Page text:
There's more to this but I will let you read it on your own. Hard to discount the idea of an afterlife after reading how her husband helped her get through the routine and how she never wants to do this number again, to maintain the special, otherworldly feelings she experienced with Sergei in those moments.

This book will also serve as a reminder to thank your spouses for the love they give you each day, never knowing if it may be the last.


Love you, sweet Finbar.

Saturday, July 28, 2012

Kenneth Grahame


The most priceless possession of the human race is the wonder of the world. Yet, latterly, the utmost endeavors of mankind have been directed toward the dissipation of that wonder... Science analyses everything to its component parts, and neglects to put them together again... Nobody, any longer, may hope to entertain an angel unawares, or to meet Sir Lancelot in shining armour on a moonlit  road. But what is the use of living in a world devoid of wonderment?  ~~ Kenneth Grahame

Given the Olympics Opening Ceremonies having just aired, it seems fitting to do a post on Kenneth Grahame. In between reading some of my more serious, academic books I decided to revisit a couple of old childhood classics of his -- his famous The Wind In The Willows and maybe lesser known The Reluctant Dragon, a story originally featured in his 1898 book, Dream Days.

Grahame was born in Scotland in 1859, but sadly orphaned at an early age. Still a young child, he was moved to England to live in the care of relatives. He grew up to have a mix of jobs aside from writing, including being a social worker at night and the Secretary of The Bank Of England by day. He was also part of the London-Scottish Regiment. The shy-natured Grahame married Elspeth Thomson in 1889 who later gave Grahame a son, Alastair (who went by the nickname "Mouse").

"I write not only for children,
 but for adults who remember what it is like to be children."



How cute was he!



Wind In The Willows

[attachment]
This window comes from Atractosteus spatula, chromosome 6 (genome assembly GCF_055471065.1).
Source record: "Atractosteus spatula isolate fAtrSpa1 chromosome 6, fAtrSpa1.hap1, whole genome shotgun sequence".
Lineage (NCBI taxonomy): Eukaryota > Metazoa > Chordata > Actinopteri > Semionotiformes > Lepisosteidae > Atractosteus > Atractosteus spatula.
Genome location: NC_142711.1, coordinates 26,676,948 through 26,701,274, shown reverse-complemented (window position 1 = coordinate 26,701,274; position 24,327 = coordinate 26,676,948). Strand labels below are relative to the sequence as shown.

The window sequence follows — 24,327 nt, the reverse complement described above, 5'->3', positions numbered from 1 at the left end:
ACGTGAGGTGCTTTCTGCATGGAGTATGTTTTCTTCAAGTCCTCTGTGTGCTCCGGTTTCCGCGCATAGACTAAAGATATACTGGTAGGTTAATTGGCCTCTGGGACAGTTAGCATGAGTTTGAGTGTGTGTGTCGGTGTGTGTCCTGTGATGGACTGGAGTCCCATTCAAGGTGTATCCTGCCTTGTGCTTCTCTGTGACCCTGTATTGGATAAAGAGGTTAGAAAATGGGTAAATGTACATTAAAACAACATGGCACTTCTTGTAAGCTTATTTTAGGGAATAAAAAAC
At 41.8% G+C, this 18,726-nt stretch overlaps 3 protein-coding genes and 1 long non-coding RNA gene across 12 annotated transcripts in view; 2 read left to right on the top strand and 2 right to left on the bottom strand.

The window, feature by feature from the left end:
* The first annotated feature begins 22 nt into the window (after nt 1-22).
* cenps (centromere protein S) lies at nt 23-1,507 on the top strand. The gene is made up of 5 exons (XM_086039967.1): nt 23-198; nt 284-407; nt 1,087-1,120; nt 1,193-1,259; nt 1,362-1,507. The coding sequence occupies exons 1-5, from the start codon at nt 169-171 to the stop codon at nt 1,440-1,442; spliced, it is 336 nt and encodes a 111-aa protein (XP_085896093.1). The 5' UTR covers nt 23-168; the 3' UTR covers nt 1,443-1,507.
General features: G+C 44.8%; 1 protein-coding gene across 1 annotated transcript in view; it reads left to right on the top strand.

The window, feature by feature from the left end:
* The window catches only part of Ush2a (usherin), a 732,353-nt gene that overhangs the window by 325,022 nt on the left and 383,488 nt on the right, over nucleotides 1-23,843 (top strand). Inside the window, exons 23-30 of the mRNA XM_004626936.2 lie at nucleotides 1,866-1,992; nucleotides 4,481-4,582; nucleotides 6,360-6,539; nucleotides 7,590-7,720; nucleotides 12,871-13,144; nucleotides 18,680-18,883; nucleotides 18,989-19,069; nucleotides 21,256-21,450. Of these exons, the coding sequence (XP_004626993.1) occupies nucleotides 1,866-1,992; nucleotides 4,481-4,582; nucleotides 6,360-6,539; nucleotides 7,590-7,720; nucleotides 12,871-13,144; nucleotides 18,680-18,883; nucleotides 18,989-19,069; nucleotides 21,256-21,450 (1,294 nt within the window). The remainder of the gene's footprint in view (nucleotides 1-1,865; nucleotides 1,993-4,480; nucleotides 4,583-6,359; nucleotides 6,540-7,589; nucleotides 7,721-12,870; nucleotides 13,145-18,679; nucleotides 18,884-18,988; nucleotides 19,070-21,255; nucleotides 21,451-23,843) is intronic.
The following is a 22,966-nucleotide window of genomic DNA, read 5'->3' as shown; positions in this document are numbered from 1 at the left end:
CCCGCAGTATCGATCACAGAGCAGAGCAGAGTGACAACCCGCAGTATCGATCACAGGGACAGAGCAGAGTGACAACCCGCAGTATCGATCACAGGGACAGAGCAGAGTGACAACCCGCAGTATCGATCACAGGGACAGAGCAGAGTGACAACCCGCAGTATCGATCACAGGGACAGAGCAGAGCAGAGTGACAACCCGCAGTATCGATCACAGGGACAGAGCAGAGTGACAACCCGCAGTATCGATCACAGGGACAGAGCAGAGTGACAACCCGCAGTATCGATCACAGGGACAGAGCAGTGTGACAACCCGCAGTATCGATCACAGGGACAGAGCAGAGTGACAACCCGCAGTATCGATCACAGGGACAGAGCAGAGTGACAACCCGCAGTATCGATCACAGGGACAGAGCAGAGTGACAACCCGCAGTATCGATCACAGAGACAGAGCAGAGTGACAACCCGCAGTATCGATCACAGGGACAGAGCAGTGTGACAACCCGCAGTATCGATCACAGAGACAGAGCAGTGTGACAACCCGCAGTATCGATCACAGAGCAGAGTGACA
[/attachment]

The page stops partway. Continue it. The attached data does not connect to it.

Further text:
This classic came about when Grahame brought home a mole as a pet for his son and the housemaid accidentally killed it. The stories started as a way to comfort Alastair and let him know that the mole would live on in the stories. Alastair enjoyed the stories so much, he begged his father to continue them in letters even when the young boy was sent on trips with his mother to visit family. The stories continued to grow through these letters between father and son. Grahame's wife, Elspeth (who had always encouraged her husband's writing) found the stories so adorable, she recommended that Grahame have them published as a book. The end result was The Wind In The Willows, published after Grahame retired from the Bank of England. Sadly, Alastair, who was sickly and blind in one eye (perhaps the reason for the side profile in the pic above?) battled depression, committing suicide at the age of 19 (the link under Alastair's pic will take you to an article discussing the sad story).  The pain of his son's death stayed with Grahame until his death in 1932 at the age of 73.  I've read elsewhere that excitable Frog who was always curious about "the next big thing" was based on Alastair's energetic and inquiring nature. 

1966 illustration of Toad by beloved children's illustrator
Tasha Tudor (my favorite of all the illustrators I've seen
tackle TWITW)

Re-reading this book as an adult, I am struck by how relatable the characters are, even now. Everyone knows someone like all of these characters. Have a friend always into the latest gadgets, fashions, trends? That's Toad. Rat is the one you might call very "granola", he loves the outdoors and simple living. Mole loves experiencing new things and meeting new people even if he has some trepidation in being outside of his comfort zone. He's ever curious about what's going on just over the next hill. See what I mean? Even the landscape, especially The Wild Woods... at least the way Rat describes it... sounds like that sketchy part of town you know to avoid as much as possible.  Perhaps that's part of the eternal appeal of this book, it just never gets old. 


BTW... There's a 1996 Terry Jones live action screen adaptation that's a nice mix of eerie and sweet and there was a really cute BBC / PBS Masterpiece Theatre aired version made in 2006. You can watch the whole thing (but in sections of course) on YouTube.